Along with call routing, call queuing makes it easier for call centers to manage high inbound call volumes by reducing wait times for callers and ensuring they are connected to the most appropriate agents. While receiving multiple simultaneous phone calls to a single number is a common situation in inbound call centers, queues allow managing these calls logically, quickly, and efficiently. That results in fewer dropped calls, enhanced customer support, and improved customer satisfaction.
What is a Call Queue?
Whenever customers or prospects reach out to a call center, their call is usually accepted by a call center agent who is currently available. In most cases, however, the number of incoming calls a typical inbound call center receives significantly exceeds the number of available customer service representatives. This is where call queueing becomes essential. A call queue is a virtual waiting line for inbound callers, where they are placed on hold until an agent becomes available to pick up their call.
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How Does Call Queuing Work?
Inbound calls are routed by the automatic call distribution (ACD) system and placed in a queue by call queuing software, which is typically part of a complex call center software solution. Based on predefined rules and customer data, such as caller ID, time and geographical location of the caller, type and complexity of the issue, agent skillset, etc. – the queuing system assigns each incoming call to the corresponding call queue.
Those who called in earlier are placed higher in the call order. While waiting in the queue, callers commonly hear pre-recorded messages and music playing in the background. Depending on the call queuing system settings, customers may be informed of their number in the queue and the approximate time left until the call gets picked up by a rep. Callers may also be given the option to request a callback if the waiting time is too long.
The Role of Call Queue in a Call Center
- Better management of high call volumes
Many call centers regularly experience higher call volumes during certain periods, such as the holiday season, when running promotions and sales, on weekends, or even during peak hours throughout the day. Paired with call routing, call queue management features enable call centers to manage high call volumes in a more efficient and organized way, with the available resources. It means they can effectively handle periods of heavy call volumes with no need to recruit additional agents.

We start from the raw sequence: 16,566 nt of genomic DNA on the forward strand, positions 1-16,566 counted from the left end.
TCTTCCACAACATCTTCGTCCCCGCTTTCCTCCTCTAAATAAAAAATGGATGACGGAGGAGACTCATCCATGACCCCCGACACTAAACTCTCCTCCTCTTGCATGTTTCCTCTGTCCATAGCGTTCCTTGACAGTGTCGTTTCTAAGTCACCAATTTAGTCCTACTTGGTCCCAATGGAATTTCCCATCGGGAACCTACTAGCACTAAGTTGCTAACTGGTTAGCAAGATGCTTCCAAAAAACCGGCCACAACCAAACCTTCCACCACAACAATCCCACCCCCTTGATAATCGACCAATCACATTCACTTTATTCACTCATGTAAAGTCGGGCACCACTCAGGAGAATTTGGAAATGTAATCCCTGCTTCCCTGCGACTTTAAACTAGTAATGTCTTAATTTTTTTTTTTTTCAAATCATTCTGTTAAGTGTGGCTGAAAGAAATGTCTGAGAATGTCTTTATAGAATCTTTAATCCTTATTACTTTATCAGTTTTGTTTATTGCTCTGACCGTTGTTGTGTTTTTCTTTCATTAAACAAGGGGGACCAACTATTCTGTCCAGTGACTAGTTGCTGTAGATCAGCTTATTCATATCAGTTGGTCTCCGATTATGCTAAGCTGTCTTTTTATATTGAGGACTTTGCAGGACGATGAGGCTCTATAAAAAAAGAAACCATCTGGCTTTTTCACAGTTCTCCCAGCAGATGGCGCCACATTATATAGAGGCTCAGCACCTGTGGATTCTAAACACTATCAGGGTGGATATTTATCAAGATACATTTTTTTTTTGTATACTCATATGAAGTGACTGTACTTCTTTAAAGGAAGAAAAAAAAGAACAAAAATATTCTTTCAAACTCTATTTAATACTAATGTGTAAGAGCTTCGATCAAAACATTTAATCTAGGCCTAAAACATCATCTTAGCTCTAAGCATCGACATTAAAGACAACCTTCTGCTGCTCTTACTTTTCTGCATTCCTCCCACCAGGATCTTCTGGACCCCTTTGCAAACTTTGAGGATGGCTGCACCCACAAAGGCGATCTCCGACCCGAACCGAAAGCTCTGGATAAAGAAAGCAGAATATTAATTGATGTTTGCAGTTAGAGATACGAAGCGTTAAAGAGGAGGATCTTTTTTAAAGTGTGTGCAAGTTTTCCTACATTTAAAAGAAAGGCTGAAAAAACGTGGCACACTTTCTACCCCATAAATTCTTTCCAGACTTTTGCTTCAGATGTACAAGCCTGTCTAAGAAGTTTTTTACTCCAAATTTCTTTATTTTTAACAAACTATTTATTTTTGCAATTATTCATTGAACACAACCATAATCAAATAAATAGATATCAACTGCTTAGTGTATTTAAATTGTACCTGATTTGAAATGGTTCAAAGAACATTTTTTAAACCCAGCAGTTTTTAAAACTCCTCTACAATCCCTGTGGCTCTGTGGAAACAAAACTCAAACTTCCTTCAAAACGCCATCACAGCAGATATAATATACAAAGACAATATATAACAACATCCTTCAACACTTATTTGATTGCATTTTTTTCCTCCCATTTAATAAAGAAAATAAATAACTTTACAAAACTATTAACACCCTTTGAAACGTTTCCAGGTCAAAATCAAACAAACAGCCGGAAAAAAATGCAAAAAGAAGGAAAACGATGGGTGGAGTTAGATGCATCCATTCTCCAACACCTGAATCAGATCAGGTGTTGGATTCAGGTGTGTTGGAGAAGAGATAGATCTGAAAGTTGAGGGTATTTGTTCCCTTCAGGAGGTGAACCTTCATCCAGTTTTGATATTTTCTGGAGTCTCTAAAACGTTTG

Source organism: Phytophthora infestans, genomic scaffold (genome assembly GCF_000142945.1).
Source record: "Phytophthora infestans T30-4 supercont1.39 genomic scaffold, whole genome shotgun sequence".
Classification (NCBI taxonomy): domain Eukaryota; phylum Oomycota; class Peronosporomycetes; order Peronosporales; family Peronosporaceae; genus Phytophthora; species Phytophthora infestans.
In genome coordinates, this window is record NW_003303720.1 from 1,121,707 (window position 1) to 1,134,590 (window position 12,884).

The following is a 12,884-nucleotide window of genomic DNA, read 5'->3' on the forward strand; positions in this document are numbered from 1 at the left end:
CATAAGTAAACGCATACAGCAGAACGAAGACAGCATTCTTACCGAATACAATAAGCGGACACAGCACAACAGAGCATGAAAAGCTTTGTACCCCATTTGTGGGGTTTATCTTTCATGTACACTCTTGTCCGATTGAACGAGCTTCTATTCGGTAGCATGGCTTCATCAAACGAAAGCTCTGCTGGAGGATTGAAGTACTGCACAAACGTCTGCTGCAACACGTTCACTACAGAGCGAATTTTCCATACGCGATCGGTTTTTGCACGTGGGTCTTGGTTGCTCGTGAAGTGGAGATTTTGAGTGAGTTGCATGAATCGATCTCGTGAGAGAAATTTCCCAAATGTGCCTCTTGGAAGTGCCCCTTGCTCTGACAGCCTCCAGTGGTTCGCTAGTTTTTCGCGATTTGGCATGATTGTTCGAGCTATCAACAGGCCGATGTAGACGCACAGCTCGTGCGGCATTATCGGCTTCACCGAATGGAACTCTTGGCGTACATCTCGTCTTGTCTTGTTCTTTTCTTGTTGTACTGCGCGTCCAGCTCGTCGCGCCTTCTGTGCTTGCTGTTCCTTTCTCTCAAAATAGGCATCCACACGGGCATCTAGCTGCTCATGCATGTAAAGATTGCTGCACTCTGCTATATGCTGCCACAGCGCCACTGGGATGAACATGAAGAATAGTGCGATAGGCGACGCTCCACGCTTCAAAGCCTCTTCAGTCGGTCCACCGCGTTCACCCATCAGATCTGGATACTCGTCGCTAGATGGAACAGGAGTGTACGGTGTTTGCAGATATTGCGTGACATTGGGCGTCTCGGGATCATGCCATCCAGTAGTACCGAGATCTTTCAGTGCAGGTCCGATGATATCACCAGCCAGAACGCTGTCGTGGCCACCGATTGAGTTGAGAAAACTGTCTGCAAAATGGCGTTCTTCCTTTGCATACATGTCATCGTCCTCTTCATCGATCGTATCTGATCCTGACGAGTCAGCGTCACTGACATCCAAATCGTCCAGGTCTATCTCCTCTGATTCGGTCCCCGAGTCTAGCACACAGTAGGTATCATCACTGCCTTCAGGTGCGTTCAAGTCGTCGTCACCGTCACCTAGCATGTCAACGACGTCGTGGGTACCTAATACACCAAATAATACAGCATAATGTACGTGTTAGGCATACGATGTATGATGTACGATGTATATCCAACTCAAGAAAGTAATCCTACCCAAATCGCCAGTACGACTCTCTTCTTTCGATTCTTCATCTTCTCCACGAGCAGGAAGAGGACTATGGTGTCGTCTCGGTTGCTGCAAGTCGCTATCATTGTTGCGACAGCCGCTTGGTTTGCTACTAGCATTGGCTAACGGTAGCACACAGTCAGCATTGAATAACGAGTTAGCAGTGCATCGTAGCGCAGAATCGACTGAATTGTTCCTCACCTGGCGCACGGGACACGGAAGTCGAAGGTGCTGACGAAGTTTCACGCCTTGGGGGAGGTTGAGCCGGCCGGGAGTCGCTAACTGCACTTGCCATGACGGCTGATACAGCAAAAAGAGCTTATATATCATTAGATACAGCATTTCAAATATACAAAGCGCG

- Improved agent productivity and efficiency
A properly optimized and well-managed call queue process ensures that agents are dealing with customer inquiries, appropriate to their skills, knowledge, and expertise. This way, agents won’t have to transfer calls to other reps and can spend more time resolving relevant issues. It can add up to their efficiency and productivity and positively impact overall employee satisfaction.
- Increased customer satisfaction levels
With a robust queue management strategy, call centers can minimize wait times for callers, decrease average call handling times, and improve FCR rates. That ultimately results in increased customer satisfaction and customer loyalty. IVR systems can additionally ensure that calls are directed to the relevant queues based on customer-provided input. It means each call will be answered by the most appropriate agent, who is best suited to serve their needs – and callers won’t end up frustrated by being routed to someone who lacks the skills or expertise to resolve their issue.
How Can You Use a Call Queue in Your Contact Center?
Having long queues and an increased number of incoming calls is likely to indicate steady business growth. However, when callers have to wait in queues for longer than usual, that can cause more abandoned calls, decreased customer satisfaction, and poorer customer experience.
Though eliminating call queues is almost impossible, managing incoming calls efficiently requires having a solid call queue management strategy. With call queueing and the right call center software, your contact center can handle inbound calls quickly and efficiently.
What Causes Long Call Queues and Long Wait Times?
Long call queues and wait times may be caused by various reasons, such as using outdated call center software tools, poor agent training, allocation, and workforce management, understaffed departments, and lack of customer self-service capabilities and contextual customer information.
Outdated call center software